INLAND REVENUE BOARD OF REVIEW DECISIONS
Case No. D'70/90
Profits tax - claimed expenses - whether income or capital - whether
application of taxable profits.
Panel: Robert Wei QC (chairman), Frank Pong Fai and Andrew W a g Wei Hung-
Date of hearing: 30 November 1 9 .
Date of decision: 1 February 1 9 .
The taxpayer claimed that certain repayments of unsecured loan
capital or transfers of shareholder's funds or reserves should be
deducted in computing the assessable profits of the business. The
assessor disallowed the payments because they were of a capital nature.
The taxpayer appealed to the Board of Review.
The payments were of a capital nature and therefore not deductible.
Alternatively the payments were the application of profits and not
expenses incurred in earning profits.
Cases referred to:
CIR v Lo & Lo (CA) [l9821 HKLR 503
CIR v Lo & Lo (PC) 2 HKTC 34
Mersey Docks and Harbour Board v Lucas 2 TC 25
Chiu Kwok Kit for the Commissioner of Inland Revenue.
Taxpayer represented by a Mr Y.
This is an appeal by the Taxpayer trading as X Company against
the determination of the Deputy Commissioner of Inland Revenue dated
12 September 1 8 confirming the profits tax assessments raised on her
for the years of assessment 1 8 1 7 and 1 8 1 8 on the grounds that
certain sums claimed to be repayments of unsecured loan capital or
alternatively transfers to shareholders funds/reserves should be deducted
in computing the assessable profits.
2. The Taxpayer did not appear at the hearing, but was represented
by a Mr Y. No witness was called. The documents produced by Mr Chiu,
the Commissioner's representative, were not in dispute. The primary
facts, so far as material to this decision, are as follows:
INLAND REVENUE BOARD OF REVIEW DECISIONS
(a) The Taxpayer commenced business in February 1985 as a sole
proprietress and carried on the business until it ceased in
February 1 8 . In her profits tax returns, the business was
described as 'trading and design service'.
(b) Annual accounts were filed together with profits tax returns
for the three years of assessment 1985186, 1986187 and 1 8 1 8
None of the balance sheets contains any item for capital as
such. Instead there is an item 'Loans (unsecured) and
obligations amounting to $85,108.16 in the balance sheet as at
the end of the year 1985186, and $ 2 0 0 in the balance sheet
as at the end of the year 1 8 1 7 . On the other hand, the
profit and loss account for 1 8 1 7 shows a deduction of
$24,422.47 described as 'Repayments of unsecured loan capital'
while that for 1987188 shows a deduction of $ 8 0 0 described
as 'Repayment of capital of unsecured loans'.
(c) The profits tax return for 1985186 disclosed an adjusted loss
of $28,329 which was accepted by the assessor. As for 1 8 1 7
and 1 8 1 8 the profits were assessed in the sums of $56,231
and $122,627 respectively.
(d) Subsequently in her correspondence with the Commissioner of
Inland Revenue, the Taxpayer revised her profit and loss
accounts for 1 8 / 7 and 1 8 1 8 by describing the deduction of
$24,422.47 and that of $68,000 as sums 'transferred to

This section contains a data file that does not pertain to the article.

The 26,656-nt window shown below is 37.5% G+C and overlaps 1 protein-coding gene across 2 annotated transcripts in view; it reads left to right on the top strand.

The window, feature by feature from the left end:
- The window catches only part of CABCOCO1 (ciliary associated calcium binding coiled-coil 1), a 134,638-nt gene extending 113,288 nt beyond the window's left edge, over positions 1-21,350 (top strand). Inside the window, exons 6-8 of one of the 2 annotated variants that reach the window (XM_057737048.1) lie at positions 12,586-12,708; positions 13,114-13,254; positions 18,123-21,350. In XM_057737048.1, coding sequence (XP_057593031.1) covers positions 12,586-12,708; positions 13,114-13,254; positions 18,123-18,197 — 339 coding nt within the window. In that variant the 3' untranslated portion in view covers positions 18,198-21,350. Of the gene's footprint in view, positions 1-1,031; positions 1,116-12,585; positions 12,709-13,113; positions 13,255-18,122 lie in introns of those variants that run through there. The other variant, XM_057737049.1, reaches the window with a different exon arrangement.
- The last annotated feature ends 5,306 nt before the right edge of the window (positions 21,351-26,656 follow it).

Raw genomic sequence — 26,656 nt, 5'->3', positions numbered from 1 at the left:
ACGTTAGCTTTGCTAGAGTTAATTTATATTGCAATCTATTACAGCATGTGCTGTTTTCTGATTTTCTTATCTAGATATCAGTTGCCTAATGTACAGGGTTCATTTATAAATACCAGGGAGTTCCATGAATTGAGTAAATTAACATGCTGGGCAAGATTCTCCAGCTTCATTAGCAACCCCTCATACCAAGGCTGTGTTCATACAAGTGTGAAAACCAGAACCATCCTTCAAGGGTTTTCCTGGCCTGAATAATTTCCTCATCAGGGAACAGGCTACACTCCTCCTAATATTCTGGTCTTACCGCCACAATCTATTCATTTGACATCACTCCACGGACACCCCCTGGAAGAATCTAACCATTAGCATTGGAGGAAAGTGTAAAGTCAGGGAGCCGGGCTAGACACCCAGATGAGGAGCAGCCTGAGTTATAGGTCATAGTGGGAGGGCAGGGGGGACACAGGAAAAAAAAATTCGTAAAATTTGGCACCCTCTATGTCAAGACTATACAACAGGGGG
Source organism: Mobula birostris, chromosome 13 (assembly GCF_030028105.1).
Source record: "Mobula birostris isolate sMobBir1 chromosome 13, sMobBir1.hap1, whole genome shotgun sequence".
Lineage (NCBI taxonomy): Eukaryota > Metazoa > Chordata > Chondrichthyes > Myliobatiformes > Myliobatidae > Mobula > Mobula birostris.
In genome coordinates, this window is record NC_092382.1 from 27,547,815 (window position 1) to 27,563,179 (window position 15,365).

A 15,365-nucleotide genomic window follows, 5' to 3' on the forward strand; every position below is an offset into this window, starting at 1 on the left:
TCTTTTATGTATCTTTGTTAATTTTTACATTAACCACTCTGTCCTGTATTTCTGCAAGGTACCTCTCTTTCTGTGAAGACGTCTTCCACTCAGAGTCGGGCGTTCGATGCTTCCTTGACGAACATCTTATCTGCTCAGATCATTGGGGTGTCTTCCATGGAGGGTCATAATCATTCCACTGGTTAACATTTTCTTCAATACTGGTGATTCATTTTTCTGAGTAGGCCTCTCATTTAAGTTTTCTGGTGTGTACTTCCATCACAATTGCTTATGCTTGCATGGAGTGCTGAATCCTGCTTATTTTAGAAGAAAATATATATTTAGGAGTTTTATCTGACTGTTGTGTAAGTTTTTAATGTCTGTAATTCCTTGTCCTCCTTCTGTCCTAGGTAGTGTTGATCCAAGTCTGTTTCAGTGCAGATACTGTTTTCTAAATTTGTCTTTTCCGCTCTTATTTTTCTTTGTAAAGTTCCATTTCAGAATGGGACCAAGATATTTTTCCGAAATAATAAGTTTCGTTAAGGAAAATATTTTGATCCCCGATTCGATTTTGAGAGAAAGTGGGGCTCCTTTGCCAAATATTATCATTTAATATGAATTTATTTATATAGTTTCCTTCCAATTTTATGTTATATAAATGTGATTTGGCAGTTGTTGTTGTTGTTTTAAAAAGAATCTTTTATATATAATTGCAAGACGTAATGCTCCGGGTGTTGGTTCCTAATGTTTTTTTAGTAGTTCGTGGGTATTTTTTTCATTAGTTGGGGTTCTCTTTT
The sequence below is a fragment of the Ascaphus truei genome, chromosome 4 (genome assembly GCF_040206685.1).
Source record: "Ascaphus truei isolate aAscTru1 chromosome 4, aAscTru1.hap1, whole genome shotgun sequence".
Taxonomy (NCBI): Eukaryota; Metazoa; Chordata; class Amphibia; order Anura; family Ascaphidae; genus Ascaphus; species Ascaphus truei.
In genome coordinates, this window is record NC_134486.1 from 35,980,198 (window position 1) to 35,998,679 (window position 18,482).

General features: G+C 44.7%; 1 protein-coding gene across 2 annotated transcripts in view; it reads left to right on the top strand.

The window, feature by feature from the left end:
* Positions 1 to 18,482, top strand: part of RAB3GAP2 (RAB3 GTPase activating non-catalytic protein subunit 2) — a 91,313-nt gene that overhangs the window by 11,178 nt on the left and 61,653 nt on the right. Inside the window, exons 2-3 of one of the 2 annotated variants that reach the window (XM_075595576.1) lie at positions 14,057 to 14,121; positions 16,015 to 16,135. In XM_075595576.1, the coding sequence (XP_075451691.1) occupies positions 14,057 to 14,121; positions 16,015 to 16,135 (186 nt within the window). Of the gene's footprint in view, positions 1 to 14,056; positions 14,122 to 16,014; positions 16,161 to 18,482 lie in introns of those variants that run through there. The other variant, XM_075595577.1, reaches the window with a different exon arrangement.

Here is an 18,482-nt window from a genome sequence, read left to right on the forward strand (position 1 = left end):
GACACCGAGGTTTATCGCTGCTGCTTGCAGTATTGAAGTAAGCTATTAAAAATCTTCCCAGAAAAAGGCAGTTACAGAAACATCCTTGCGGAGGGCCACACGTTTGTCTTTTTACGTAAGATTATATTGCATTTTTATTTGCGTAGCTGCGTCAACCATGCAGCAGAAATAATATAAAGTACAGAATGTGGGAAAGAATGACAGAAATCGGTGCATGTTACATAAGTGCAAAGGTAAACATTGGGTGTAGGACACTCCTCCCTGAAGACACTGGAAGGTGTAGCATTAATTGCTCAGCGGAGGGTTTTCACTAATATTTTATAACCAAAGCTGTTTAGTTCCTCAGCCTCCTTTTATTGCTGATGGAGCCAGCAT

(e) The Taxpayer explained the revision in her letter to the
Commissioner of Inland Revenue dated 2 June 1 8 in the
In answer to this aspect it is obvious I received the
funds (loans), that is the principal from the
shareholders, otherwise I could not have commenced my
business. I have not treated the transfer of funds
(loans) as expenses, but as a reserve fund (loan) to meet
liabilities incurred in setting up my business. The funds
raised therefore are or equate to a share value or
shareholders fund, which was required as a reserve in
order to commence my business.'
(f) In her notice of appeal, the Taxpayer stated that the loans
were not repaid and that the capital was not withdrawn but held
in reserve. The sums reserved, she stated, were equal to the
original 'principal' put into the business to enable her to
commence; without this original 'principal' there could have
been no production of profits.
3 The assessor disallowed the two deductions; the Taxpayer
contends that he was wrong.
INLAND REVENUE BOARD O REVIEW DECISIONS
4. The a u t h o r i t y f o r making deductions i s s e c t i o n 1 6 ( 1 ) of t h e
Inland Revenue Ordinance, which was paraphrased by Leonard VP i n C I R v -
Lo & Lo (CA) [l9821 HKLR 503 a t 509 a s follows:
'In order to a s c e r t a i n t h e taxable p r o f i t s you s h a l l deduct from
t h e t o t a l of r e c e i p t s and sums deemed t o be r e c e i p t s all
outgoings and expenses t o t h e e x t e n t t o which they a r e incurred
in t h e production of such p r o f i t s . '
In t h e same case Lord Brightman observed i n t h e Privy Council ( 2 H T 34
a t 71) :
'Sections 16 and 17 provide exhaustively f o r deductions i n t h e
sense t h a t permitted deductions a r e confined t o outgoings and
expenses incurred i n t h e production of p r o f i t s i n respect of
which t a x i s chargeable; t h a t such permitted deductions
expressly include those s p e c i f i e d i n ( a ) t o (h) of section
16(1), and expressly exclude those i n s e c t i o n 17. '
Furthermore, i n t h e Court of Appeal it was held t h a t an expense was
incurred because it was assumed; t h a t t h e f a c t t h a t t h e l i a b i l i t y was
contingent did not prevent t h e expense from being 'incurred' (per Leonard
V-P a t 509); t h a t t h e word 'incurred' 'includes t h e acceptance of a
l i a b i l i t y a s well a s t h e meeting of t h a t l i a b i l i t y a s and when it
matures' (per Cons, J A a t 511). Section 1 7 ( l ) ( c ) expressly excludes from
deduction l o s s o r withdrawal of c a p i t a l and expenditure of a c a p i t a l
4.1 Withdrawal of capital. and expenditure of a c a p i t a l nature
I n so f a r a s t h e two claimed deductions a r e 'repayment of
c a p i t a l ' , w think they f a l l within t h e meaning of 'withdrawal
of c a p i t a l ' and t h e r e f o r e a r e not deductible. I n so f a r a s
they a r e sums ' t r a n s f e r r e d t o shareholders funds/reserves ' ,
they a r e expenditure (not including a c t u a l payment) of a